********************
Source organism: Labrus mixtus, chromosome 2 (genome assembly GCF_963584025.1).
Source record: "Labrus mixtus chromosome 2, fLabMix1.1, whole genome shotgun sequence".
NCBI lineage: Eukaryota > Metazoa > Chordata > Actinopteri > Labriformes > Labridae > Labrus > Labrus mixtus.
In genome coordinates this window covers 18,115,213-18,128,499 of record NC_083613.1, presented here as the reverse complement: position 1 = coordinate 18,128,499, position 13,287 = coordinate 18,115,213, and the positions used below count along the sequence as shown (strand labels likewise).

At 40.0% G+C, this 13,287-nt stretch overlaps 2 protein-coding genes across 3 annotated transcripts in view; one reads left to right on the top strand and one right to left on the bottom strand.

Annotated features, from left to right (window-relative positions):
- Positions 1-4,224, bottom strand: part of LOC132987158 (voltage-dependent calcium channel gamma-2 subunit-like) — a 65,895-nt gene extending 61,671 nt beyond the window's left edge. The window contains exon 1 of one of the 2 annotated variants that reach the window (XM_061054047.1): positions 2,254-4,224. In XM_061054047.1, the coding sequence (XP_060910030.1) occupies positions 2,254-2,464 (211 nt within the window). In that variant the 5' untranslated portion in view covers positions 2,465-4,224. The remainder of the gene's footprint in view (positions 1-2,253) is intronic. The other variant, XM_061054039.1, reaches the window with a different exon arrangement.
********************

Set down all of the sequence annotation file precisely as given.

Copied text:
Source organism: Labrus mixtus, chromosome 2 (genome assembly GCF_963584025.1).
Source record: "Labrus mixtus chromosome 2, fLabMix1.1, whole genome shotgun sequence".
NCBI lineage: Eukaryota > Metazoa > Chordata > Actinopteri > Labriformes > Labridae > Labrus > Labrus mixtus.
In genome coordinates this window covers 18,115,213-18,128,499 of record NC_083613.1, presented here as the reverse complement: position 1 = coordinate 18,128,499, position 13,287 = coordinate 18,115,213, and the positions used below count along the sequence as shown (strand labels likewise).

At 40.0% G+C, this 13,287-nt stretch overlaps 2 protein-coding genes across 3 annotated transcripts in view; one reads left to right on the top strand and one right to left on the bottom strand.

Annotated features, from left to right (window-relative positions):
- Positions 1-4,224, bottom strand: part of LOC132987158 (voltage-dependent calcium channel gamma-2 subunit-like) — a 65,895-nt gene extending 61,671 nt beyond the window's left edge. The window contains exon 1 of one of the 2 annotated variants that reach the window (XM_061054047.1): positions 2,254-4,224. In XM_061054047.1, the coding sequence (XP_060910030.1) occupies positions 2,254-2,464 (211 nt within the window). In that variant the 5' untranslated portion in view covers positions 2,465-4,224. The remainder of the gene's footprint in view (positions 1-2,253) is intronic. The other variant, XM_061054039.1, reaches the window with a different exon arrangement.